My son, Harvey, and I went to see the John Eldredge movie last night, A Story Worth Living. We were both really disappointed in the film and it seems like most people were as well. I wanted to share my thoughts on it and hopefully get some conversation going about what was missing from those of you who watched it.
A Story Worth Watching?
Firstly, I’m a big John Eldredge fan. I’ve read most of his books, and Wild at Heart was key for my growth as a man. I was excited to see what I thought was going to be a gritty adventure laced with lessons from one of the men I hold in high regard. However, what I got was something that felt like a white-washed, Christian outing. The film was built up to be this great motorcycle adventure fraught with perils and such. The things we expect from an adventure generally include physical exhaustion, testing of mental fortitude, hunger, thirst, pulling together to accomplish some goal, the overcoming of some significant obstacle, danger, etc. The result of such an adventure are not only stories, but also inside jokes (which the audience can share in), and personal insights and discoveries (which the audience can also relate to). I know Eldredge gets this, and this is what I expected. However, that is not what I got.
The cinematography was very impressive. It was easily the best draw of the film. Every frame was stunning and I was really inspired by the use of drones and the quality which small team of filmmakers can produce on a budget. That’s the sweet; here’s the sour. The greatest obstacle the men overcame was their own ability to ride a motorcycle and the fear of falling off of it. Here you have an affluent family, riding top-notch motos, suited up in layers of sponsored moto safety gear with plenty of food and water. Where’s the risk? Where’s the sense of danger? I see people cross the street in the city that take more risk. Would it have been a fun ride to go on? Absolutely. The views were stunning, the time together would have been memorable, but was it an adventure? Was it worth the creation of a movie? I don’t believe so.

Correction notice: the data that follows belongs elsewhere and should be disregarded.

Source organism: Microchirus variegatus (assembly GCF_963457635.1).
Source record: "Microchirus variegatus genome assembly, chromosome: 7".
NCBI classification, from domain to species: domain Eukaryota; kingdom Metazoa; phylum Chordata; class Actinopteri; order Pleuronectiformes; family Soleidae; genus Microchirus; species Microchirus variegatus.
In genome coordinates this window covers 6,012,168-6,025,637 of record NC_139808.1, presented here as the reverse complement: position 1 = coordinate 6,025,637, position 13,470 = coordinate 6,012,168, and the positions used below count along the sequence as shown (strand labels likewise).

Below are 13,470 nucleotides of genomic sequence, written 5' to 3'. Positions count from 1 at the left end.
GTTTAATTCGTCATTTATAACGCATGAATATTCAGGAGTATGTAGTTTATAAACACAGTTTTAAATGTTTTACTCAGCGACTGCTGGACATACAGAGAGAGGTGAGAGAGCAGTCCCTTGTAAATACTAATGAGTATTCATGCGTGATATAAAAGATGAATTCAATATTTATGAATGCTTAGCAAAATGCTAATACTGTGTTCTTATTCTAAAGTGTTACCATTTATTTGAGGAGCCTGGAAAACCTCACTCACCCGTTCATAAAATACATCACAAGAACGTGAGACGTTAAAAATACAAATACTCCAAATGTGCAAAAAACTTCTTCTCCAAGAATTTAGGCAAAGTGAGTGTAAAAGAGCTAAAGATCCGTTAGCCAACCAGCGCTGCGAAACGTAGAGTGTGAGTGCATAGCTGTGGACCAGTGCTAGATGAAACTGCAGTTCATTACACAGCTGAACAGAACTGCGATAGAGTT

Calling it Like I see It
Here’s another thing that I am hesitant to say but feel that I have to point out. There was a strong effeminacy about the whole group but particularly the young men in the film. It may be the “Colorado\Californian” soft-spokeness or the camera ready look they always had going on, but it seemed like these guys were really good at sharing their feelings and empathizing with each other — not that there is anything wrong with that — and not so good at adventuring. This works great if the film was supposed to be about their philosophical insight, but everyone showed up for a motorcycle adventure. That didn’t happen.
Case in point: the sheep dogs. At the end of the film the guys get together and talk about how great the adventure was. One of the harrowing moments was when they were going down a dirt road and these sheep decide to cross. A few sheep dogs (which look like fluffy, white labs) come down the hill and one comes out barking at the tires of one of the riders. To hear these guys describe it, they were being chased by a hell-hound. It really freaked them out. But they had layers of Kevlar protection from head to toe, riding on a 600lb, 800cc motorcycle…what’s a dog going to do? How many kids used to ride their bikes down a dirt road and have the neighbor’s dog come out and snarl and chase you? No protection, no engine, just pedaling like mad to outrun Cujo!
What Would Have Worked
At the end of the film they said they originally envisioned it being a series of shorts weaved with lessons to be released on their blog and those will be available starting in a week or so. I think that would have been just right, but as it was the movie was so built up to be the adventure it could not be. It got people out to the theatre, and probably made a good deal of money, but what has it done to the Eldredge brand?
Let’s be honest, any man would love to go on an 8 day motorcycle ride through Colorado. It would be physically tough and we would be worn out at the end of each day, especially if we aren’t used to that sort of thing. It’s the kind of break we need. I can absolutely relate to that. But, I don’t want to lower the bar on adventure just to suit the softness of modern men. This film would have worked better if it had been more honest as to what it actually was: time in nature, time away from the norm, time with your brothers and friends, and the occasional cigar. The movie was more like a Christian bachelor party than an adventure. It is a great example (and I mean this sincerely) of how kind, well-raised, Christian men can relate to each other. The lack of drama is a testimony to their worldview, but the lack of roughness is a detraction from the adventure we all seek.